Catalogue of planetary maps, past and present, highlights our evolving view of our Solar System
A catalogue that provides an overview of over 2,200 planetary maps produced worldwide between 1600 and 2018 was presented today at the European Planetary Science Congress (EPSC) 2018 in Berlin. The catalogue has been produced by Henrik Hargitai, from Eötvös Loránd University in Budapest (Hungary), and Mateusz Pitura, from the University of Wroclaw (Poland).
“Production of planetary maps started in Europe in the 1600s. It expanded to the United States and the Soviet Union in the 1960s and, more recently, has spread to China and Japan,” said Hargitai. “Over time, mapping has become less coordinated and more diverse, so that today it is becoming challenging to oversee the proliferation of spatial data published in different countries by institutions, individual researchers and, increasingly, citizen scientists. A common database is needed.”
To provide this definitive overview, Hargitai and Pitura have created the open access “International Catalogue of Planetary Maps”, available at http://planetarymapping.org and through the International Cartographic Association’s Commission on Planetary Cartography. The data can be filtered by author, year, country, scale, type and reveal long-term trends in planetary mapping and planetary science activities. Recent web-based map services, such as MoonTrek by NASA/JPL/Caltech or OpenPlanetaryMap’s vector basemap of Mars are organized into layers so that the user can view and analyse planetary surfaces in detail with Geographic Information System (GIS) tools. Most of the maps in the cataloguepresent Mars (40% of all maps) and the Moon (46%) whereas mapping of Venus (5%), Mercury (2%) and the Jovian moons (4%) has produced many less examples. Around 20% of all maps are geologic maps that represent the most complex planetary cartographic analysis.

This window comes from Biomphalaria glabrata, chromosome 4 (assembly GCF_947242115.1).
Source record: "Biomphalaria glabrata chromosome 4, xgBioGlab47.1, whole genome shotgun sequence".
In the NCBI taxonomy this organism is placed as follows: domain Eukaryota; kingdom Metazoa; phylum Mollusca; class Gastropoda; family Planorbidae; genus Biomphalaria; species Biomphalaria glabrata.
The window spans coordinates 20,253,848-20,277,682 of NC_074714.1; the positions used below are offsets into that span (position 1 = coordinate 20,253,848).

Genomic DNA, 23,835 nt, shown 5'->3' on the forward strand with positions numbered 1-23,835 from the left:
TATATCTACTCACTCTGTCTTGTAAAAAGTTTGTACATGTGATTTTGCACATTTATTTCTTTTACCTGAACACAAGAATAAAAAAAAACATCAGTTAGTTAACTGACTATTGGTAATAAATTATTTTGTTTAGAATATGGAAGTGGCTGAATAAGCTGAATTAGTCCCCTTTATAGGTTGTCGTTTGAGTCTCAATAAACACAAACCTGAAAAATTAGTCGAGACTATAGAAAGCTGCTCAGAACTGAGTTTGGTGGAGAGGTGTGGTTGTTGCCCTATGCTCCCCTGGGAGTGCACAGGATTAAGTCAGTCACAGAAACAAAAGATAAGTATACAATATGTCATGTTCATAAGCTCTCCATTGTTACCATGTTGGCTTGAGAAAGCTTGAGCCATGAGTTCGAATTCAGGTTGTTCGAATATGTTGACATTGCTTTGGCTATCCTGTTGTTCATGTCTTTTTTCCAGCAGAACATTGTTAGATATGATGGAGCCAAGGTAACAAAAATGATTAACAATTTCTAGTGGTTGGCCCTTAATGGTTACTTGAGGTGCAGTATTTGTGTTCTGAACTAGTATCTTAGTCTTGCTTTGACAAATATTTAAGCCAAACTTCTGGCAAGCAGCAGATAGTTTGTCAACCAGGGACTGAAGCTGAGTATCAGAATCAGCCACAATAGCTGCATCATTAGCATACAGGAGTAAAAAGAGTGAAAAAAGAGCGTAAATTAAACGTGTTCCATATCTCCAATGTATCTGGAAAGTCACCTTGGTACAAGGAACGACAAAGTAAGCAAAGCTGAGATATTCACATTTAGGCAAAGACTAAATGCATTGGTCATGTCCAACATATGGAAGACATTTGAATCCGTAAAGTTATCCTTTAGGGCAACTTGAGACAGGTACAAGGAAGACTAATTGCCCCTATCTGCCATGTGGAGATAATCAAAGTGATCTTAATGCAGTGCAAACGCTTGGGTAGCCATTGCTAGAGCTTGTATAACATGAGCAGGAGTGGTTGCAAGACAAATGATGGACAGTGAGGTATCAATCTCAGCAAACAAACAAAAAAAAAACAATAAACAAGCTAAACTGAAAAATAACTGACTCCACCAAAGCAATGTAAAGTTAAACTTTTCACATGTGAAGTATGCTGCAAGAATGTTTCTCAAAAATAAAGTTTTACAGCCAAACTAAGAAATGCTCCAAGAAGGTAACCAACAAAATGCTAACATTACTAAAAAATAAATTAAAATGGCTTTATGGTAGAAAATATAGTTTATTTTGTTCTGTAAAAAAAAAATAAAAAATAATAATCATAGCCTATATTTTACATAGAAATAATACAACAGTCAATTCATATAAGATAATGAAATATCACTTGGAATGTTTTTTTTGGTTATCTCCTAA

“Our catalogue is being updated regularly with both newly resurfaced historic maps and new additions. For the future, we plan to add maps that have been published in journal articles and digitize maps that do not yet include GIS formats,” added Hargitai. “We live in a transition period where static maps that characterized the last 400 years may become extinct, replaced by dynamic digital map services and tools. In the digital platforms it is becoming difficult even to define what we consider to be a ‘map’, and not just layers of spatial data. Maps are used for mission planning, surface operation, and post-mission analysis. In the near future, they will be key components of planning and operating new human missions.”
Details of four maps representing planetary maps with different themes, goals and eras. 1647: One of the first detailed telescopic maps of the Moon, with an Earth-like representation (J. Hevelius: Selenographia). 1824: the first segmented lunar map with topographic and albedo details of the Moon, using hachures (W. Lohrman: Topographie der sichtbaren Mondoberflaeche, Dresden). 1960: the first astrogeologic map of the Moon, the Lunar Photogeologic Chart (LPC 58) that introduced stratigraphic methods to planetary mapping (EM Shoemaker, RJ Hackman, USA). 2016: Map of Charon designed for children, representing a new type of outreach maps (A. Gyöngyösi, Hungary).
Dr Henrik Hargitai
Eötvös Loránd University
Europlanet/EPSC 2018 Communications Officer
Europlanet/EPSC 2018 Communications Officer
Notes for Editors
The European Planetary Science Congress (EPSC) 2018 (www.epsc2018.eu) is taking place at the Technische Universität (TU) Berlin, from Sunday 16 to Friday 21 September 2018. EPSC is the major European annual meeting on planetary science. Around 1000 scientists from Europe and around the world will attend EPSC 2018 and will give around 1,250 oral and poster presentations about the latest results on our own Solar System and planets orbiting other stars.
Details of the Congress and a full schedule of EPSC 2018 scientific sessions and events can be found at the official website: http://www.epsc2018.eu/
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